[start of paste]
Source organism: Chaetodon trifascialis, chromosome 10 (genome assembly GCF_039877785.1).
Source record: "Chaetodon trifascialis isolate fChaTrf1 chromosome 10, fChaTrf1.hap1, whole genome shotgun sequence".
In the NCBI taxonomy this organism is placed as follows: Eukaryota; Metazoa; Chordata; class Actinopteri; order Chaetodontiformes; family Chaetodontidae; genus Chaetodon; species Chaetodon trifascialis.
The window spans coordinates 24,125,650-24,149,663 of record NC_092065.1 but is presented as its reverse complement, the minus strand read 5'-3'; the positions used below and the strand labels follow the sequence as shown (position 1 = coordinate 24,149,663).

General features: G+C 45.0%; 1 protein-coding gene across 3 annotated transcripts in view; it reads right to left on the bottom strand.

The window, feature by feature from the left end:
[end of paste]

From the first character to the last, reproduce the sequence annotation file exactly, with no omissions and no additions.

Source organism: Chaetodon trifascialis, chromosome 10 (genome assembly GCF_039877785.1).
Source record: "Chaetodon trifascialis isolate fChaTrf1 chromosome 10, fChaTrf1.hap1, whole genome shotgun sequence".
In the NCBI taxonomy this organism is placed as follows: Eukaryota; Metazoa; Chordata; class Actinopteri; order Chaetodontiformes; family Chaetodontidae; genus Chaetodon; species Chaetodon trifascialis.
The window spans coordinates 24,125,650-24,149,663 of record NC_092065.1 but is presented as its reverse complement, the minus strand read 5'-3'; the positions used below and the strand labels follow the sequence as shown (position 1 = coordinate 24,149,663).

General features: G+C 45.0%; 1 protein-coding gene across 3 annotated transcripts in view; it reads right to left on the bottom strand.

The window, feature by feature from the left end: